My son had a rough go of it the first year of his life.
He had multiple ear infections, to the point we had tubes put in to help drain all the puss continually building up. Insurance didn’t cover much, but every little bit helps.
Unfortunately, medical procedures don’t come with warranties. One tube fell out almost immediately, something our pediatrician discovered on a check-up. Naturally, he was examining my son for the possibility of yet another ear infection when he noticed the missing tube.
My wife and I took our son back to the specialist, and his kind and thoughtful response was to shrug and offer: “It happens. I recommend having it put back in.”
Of course he did, because the cost would be somewhere above 90% of what it cost to have tubes in both ears. Imagine buying two new tires for your car for $500, having one blow out, and the mechanic offering to replace the defective tire for $450. Not exactly fair, is it?
We decided to get a second opinion.
At a covered-by-insurance provider, the new specialist looked into my son’s ear and noted, “He’s got some wax in there. I’ll need to scrape it out to get a good look.”
He pulled out a tool, peered in, and in under 10 seconds was able to remove the obstructing gunk. Ultimately, he recommended against re-inserting a tube, saying we could wait. The Mrs. and I were happy.
Until we saw the bill.
I must state, our insurance covered this visit so I cannot complain that we were put out by the cost, but we were turned off by what we saw.
“Ear wax removal, $300.”
$300 for less than 10 seconds of scraping inside my son’s ear.
I looked up the piece of medical equipment he used and found it on Amazon for as little as $5, and as much as $15. Even if for some reason it was disposable and not something sterilized and re-used, replacement would be negligible. But actual cost never equals charged cost, does it?
I don’t think I would have been so irritated had the technique taken ten minutes of furrowed-brow effort. Our pediatrician has performed the ritual on both our children numerous times during regular checkups, and did it as second-nature as the specialist: “Oops, little wax in there, let’s get it out of the way.” We never got an add-on bill after those moments.
Hospital bills are littered with these little “nothings.” $5 for a pill that costs a penny. $10 for generic aspirin. My wife delivered our children at a “non-profit” teaching hospital, but the line item list of nonsense sure seemed like for-profit usury charges.
As a collective, society was rightfully outraged when Martin Shkreli raised the price of a drug from $13.50 to $750 a pill overnight. People were so angry that I got his name by Googling “Douchebag raises pill…” The search engine giant knew exactly who I was looking for before I even got to the word “price.”
If society is livid by that, why aren’t we outraged by the day-to-day fleecing we face? The $10 for a penny-pill?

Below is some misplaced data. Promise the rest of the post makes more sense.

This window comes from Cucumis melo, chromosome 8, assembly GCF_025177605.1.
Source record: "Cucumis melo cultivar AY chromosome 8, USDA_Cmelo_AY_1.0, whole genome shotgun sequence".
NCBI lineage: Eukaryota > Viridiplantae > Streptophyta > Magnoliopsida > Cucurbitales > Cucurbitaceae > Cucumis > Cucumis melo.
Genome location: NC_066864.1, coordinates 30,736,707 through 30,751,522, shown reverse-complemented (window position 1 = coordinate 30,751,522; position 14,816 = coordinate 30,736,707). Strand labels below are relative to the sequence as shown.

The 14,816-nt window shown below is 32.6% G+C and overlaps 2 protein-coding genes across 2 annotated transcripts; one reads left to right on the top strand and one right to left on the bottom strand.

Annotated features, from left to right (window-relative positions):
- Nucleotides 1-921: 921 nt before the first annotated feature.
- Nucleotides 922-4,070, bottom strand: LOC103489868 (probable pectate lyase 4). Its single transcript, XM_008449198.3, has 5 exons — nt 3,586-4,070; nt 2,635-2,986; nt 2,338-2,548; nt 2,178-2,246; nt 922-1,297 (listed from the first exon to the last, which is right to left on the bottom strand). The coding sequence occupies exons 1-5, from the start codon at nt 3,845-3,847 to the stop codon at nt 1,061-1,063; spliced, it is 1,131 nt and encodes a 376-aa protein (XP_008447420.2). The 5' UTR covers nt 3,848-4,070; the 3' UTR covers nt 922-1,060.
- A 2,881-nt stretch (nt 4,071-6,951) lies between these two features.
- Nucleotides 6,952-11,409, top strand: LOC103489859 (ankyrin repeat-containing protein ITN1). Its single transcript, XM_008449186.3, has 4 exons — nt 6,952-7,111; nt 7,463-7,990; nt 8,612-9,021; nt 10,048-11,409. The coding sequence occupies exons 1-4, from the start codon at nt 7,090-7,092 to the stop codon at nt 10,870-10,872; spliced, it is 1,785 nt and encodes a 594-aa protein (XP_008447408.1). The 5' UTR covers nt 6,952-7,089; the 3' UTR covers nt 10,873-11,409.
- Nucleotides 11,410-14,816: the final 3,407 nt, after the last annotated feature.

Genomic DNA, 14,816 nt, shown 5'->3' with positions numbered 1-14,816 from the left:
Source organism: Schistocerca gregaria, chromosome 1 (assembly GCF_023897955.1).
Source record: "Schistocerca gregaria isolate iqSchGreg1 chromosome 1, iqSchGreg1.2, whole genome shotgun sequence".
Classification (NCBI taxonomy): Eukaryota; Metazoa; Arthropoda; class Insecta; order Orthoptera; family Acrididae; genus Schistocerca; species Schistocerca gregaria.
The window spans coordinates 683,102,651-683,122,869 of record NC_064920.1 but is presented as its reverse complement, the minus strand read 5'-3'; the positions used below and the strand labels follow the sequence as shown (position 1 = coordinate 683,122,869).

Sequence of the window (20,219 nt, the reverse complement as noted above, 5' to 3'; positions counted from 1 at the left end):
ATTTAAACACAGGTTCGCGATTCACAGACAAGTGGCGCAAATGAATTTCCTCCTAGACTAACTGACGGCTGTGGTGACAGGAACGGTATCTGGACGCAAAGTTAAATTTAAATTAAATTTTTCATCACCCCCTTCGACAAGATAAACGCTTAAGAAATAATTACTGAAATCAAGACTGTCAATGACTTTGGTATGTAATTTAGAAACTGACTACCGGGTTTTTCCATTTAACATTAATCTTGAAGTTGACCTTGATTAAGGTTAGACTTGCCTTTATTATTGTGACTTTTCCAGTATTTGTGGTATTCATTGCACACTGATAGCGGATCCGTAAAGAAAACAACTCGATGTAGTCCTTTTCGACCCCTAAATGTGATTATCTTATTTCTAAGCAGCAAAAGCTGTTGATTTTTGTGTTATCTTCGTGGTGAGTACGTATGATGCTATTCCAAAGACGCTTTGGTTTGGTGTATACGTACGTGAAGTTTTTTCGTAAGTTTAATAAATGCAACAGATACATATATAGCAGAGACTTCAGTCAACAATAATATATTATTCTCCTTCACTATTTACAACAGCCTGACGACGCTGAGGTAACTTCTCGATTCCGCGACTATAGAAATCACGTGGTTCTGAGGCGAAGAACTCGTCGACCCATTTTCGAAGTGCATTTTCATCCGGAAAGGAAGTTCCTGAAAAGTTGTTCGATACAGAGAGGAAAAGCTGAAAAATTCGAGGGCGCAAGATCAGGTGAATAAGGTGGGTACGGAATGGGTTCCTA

I had a skin tag under an armpit; a little flap of skin that was unsightly. It was neither irritating nor hurting anyone, and in fact the only time it was visible is if I was both shirtless and had that arm up. But, the Mrs. noticed, and she’s all about safety (read “hypochondria”). She asked me to get it examined.
Rolling my eyes, I remarked offhandedly, “I’ll just grab some scissors and cut it off.”
My now-angered wife shouted, “NO! What if it gets infected? You have no idea what it is or what you’re doing!”
Against my will, I made an appointment to have the skin tag looked at.
I arrived 10 minutes early, checked in, and waited 20 minutes to be called. After the nurse took my vitals—which took about five minutes—I waited another 20 minutes in the doctor’s office. When he arrived, he was with a student.
“I’m going to be observing the student; he’s getting practical training today,” he stated. “If that’s OK with you.”
Not one to stand in the way of education, I shrugged that I was more than fine with being looked at/taken care of by a student.
The student doctor took a look at my skin tag, frowned seriously, and said, “It’s a skin tag.”
He grabbed a pair of scissors, snipped it off, and that was that. From the time the doctor and student entered the room to the time they exited was under five minutes. I spent just under an hour for something I could have handled at home within seconds.
Naturally, my bill was an outrageous amount in the hundreds of dollars. Hundreds of dollars for under ten minutes of total examination/procedure time. Again, insurance covered the majority of the charge, but when will enough be enough?
When will we rise up with pitchforks and torches and… well, not burn the hospitals to the ground, but what’s to be done? I’m limited to angry ramblings on the Internet, because I’m neither smart nor well-connected. This post is passionate, but is pretty much a fart in the wind. It is less than a tale full of sound and fury, though it is told by an idiot and does signify nothing.
Hopefully, though, if I add my small voice to the ever-increasing outcry against such health care practices, the din will become a roar. If enough people get fed up, maybe those in power will take notice.
And maybe, if they want to stave off revolution, those in power will act.